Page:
Sam: “I don’t want to make changes.”

Me: “We didn’t assume you did. However, Tom would like to have an overall review and bring things up to date. What day of the week works best for you?”

Sam: “Everything is up-to-date.”

Me: “I understand. However, it’s been awhile, and Tom wants to reconnect. When might be a good time?”

Sam: “I’ll get back to you.”

Me: “Great, if I don’t hear from you, when should I reach out again? Again, it’s important that we review.”

Open-ended questions invite conversation. If it’s a closed question—Can you meet on Tuesday at 10:00 a.m.?—the answer could be no, which is hard to rebound from. Of course, once they are open to a meeting, the marketing coordinator will then pinpoint the day and time based on your week.

Five: Make calls by 9 a.m. daily. This is critical to ensure the calls get done. It’s so easy to earmark time and then get sidetracked with interruptions that eat away time. By calling in the morning, people also have more time to return the call within the day. The average advisor wants 15 appointments per week. To make that many appointments, the marketing coordinator needs to make about 17 dials per day. Again, the list is reviewed for the scheduler to be ready to make fresh calls the following month with the clients and prospects. Additional names will be your referrals, second meetings, COIs, etc.

Six: I have two ideas regarding messages. The first is to leave brief messages. Most people leave a long-winded message. In fact, they talk so long, the person on the other end deletes the message before getting to the punch line. Or, another message is more like this, “Hi, Sally, it’s Gina with Tom Jones. I’d like to schedule a time for the two of you to review. Please call me at 555-5555.” When she hears this message, she may not return the call because she doesn’t want a review or she is too busy to meet at that time. Either way, most don’t call back, which is the biggest obstacle we all face—getting returned calls.

The second is to leave a message every three days to create a sense of urgency. The average marketing coordinator leaves a message on a Monday and then waits for seven to nine days later to try again. That’s too far out, and, surely, to the end recipient, it doesn’t seem important if he or she even remembers the first message from a week ago. By leaving consistent messages, you will get more reaches, which again turn into appointments.

I have suggested this to many, and when they follow the plan, they are amazed as to how many people return their calls. In my early days of scheduling, I left several messages because I didn’t know any better. However, as time went on, and because I was persistent, when I made my calls semiannually, I didn’t need to leave more than two messages; they knew I wasn’t going to give up.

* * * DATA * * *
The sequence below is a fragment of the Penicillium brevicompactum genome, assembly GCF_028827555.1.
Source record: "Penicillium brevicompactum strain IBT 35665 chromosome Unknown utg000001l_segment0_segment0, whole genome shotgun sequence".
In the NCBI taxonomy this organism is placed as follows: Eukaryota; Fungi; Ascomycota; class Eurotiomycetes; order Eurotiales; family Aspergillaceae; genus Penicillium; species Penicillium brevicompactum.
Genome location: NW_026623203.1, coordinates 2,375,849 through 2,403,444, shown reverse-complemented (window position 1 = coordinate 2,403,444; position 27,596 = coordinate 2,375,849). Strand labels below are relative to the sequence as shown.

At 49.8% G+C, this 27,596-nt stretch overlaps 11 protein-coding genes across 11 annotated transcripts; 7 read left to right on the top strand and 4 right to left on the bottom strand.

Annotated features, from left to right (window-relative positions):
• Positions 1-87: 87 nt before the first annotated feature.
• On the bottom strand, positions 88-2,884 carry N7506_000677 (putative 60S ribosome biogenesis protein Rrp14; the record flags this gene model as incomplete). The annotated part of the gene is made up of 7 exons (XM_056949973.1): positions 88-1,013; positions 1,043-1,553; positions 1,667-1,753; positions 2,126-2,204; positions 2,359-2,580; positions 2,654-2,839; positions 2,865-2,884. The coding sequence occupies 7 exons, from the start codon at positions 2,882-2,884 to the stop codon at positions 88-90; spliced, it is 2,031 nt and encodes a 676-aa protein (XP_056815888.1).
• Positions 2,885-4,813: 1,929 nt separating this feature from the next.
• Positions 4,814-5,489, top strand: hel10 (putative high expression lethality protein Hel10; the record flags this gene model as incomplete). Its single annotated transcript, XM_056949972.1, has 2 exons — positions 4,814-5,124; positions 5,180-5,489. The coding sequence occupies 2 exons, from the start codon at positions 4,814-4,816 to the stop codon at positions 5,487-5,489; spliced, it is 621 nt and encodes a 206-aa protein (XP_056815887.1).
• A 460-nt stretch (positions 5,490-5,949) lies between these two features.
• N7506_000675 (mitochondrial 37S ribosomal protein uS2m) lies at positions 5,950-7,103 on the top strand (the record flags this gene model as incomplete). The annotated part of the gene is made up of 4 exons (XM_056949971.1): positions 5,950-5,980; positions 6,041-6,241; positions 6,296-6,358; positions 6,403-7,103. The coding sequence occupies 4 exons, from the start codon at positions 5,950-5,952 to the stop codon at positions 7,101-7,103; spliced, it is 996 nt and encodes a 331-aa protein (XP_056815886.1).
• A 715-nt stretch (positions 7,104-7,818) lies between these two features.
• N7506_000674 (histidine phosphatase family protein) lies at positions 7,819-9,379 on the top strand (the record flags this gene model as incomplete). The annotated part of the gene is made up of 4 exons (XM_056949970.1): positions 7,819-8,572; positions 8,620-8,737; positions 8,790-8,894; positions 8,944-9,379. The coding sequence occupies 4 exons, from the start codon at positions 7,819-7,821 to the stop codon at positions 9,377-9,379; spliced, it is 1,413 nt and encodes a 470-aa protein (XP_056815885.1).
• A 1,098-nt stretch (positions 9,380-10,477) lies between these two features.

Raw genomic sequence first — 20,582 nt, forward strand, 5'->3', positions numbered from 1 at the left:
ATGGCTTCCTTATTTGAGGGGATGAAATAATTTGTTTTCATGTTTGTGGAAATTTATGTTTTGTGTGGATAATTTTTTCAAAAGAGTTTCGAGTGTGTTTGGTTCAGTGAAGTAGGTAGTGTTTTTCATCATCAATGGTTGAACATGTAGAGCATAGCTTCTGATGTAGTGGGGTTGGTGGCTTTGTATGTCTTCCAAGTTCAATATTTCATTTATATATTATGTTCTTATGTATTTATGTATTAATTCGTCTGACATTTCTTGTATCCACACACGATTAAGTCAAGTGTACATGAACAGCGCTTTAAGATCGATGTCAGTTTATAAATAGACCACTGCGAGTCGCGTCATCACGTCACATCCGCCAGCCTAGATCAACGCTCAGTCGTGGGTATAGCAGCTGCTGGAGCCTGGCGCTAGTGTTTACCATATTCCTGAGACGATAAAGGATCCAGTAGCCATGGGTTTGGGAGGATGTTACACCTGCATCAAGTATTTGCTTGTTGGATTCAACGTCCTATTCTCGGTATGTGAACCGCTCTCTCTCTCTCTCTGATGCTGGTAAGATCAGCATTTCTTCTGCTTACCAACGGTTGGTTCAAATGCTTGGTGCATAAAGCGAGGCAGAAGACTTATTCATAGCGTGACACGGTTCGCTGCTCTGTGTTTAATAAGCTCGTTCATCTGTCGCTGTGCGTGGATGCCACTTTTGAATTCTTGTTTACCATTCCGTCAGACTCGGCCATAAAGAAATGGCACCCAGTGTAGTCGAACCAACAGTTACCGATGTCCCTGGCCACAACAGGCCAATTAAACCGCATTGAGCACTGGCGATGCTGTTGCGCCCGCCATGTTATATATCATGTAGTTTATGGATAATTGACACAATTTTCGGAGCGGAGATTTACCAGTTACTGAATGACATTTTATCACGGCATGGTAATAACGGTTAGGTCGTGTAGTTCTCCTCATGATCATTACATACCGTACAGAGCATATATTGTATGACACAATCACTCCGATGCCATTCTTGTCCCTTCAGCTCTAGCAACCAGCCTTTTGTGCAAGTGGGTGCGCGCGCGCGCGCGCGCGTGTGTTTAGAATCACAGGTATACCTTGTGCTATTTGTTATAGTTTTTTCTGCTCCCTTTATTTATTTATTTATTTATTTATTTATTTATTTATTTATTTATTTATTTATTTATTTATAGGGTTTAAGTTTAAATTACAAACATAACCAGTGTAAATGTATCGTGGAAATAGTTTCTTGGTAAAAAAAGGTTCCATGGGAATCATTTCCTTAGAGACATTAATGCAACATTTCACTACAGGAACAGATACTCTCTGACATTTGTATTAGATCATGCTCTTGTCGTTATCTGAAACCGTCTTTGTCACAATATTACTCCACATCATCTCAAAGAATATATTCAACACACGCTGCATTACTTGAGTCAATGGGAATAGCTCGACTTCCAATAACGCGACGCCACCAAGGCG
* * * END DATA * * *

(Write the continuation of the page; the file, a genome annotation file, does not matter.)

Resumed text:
Here are some examples for a three-message sequence for an existing client.

First message:

“Hello, Sam, this is Gina with Tom Jones @ XYZ Financial. Please call me at 555-5555. I look forward to speaking with you.”

Second message, three days later:

“Hello, Sam, this is Gina with Tom Jones. I know you’re really busy; however, I just need a couple of minutes of your time. Please call me at 555-5555. Have a great day.”

Third message, three days later:

“Hello, Sam, it’s Gina again with Tom Jones office. I’ve left you a couple of messages and haven’t heard back from you. Are you receiving them? Please call me at 555-5555, so we can connect.”

To summarize, the system flows like this: Let’s say it’s the first Monday of the month and the marketing coordinator has 60 names on the list of prospects and clients. He or she would start by calling 17 people from the list that day and then do the same on Tuesday and Wednesday. So a total of 51 names have been called in a three-day period. On Thursday, the marketing coordinator would reach out to anyone who didn’t return his or her call and leave a second message. This will continue until a person has been called three times. If the person doesn’t call back, the marketing coordinator will review the names with the advisor to determine the next step. When that happened with me, I would send a handwritten note to the clients—we didn’t have computers then—and say, “Hello, Sally, I’ve left you a couple of messages and didn’t hear back from you. Is everything OK?” I signed my name, with Tom Jones and my phone number. Surprisingly, for every ten notes I sent, at least eight would call me back apologizing for not returning my call. Consistency builds results, and results increase revenue.

I know I’ve shared a lot with you today, yet my ideas are simple steps to implement. I strongly encourage you to take the time to tweak your existing scheduling process, believe in the value of truly working your client base, build an Ideal Week to have a consistent variety of appointments, and delegate all scheduling to someone else. I guarantee your business will grow.

If you’d like to rate your current scheduling effectiveness, you can complete our scorecard online at knowyourscore.coach/scorecards/ba4746ec9742d9c5a6fb2fb599f25dd3/surveys.

We’d love to see your score! 

Gina Pellegrini

Gina Pellegrini has been in the industry for more than 40 years. She started as an assistant to a producer out of Chicago, where she developed systems and language to effectively schedule all of his appointments. After 17 years, she saw a niche to start her own business to help advisors and their team. Today, the business focuses on training individuals to become rock star schedulers, and consulting around teamwork and office efficiencies. Pellegrini is also the author of six books about hiring, communication, scheduling and teamwork.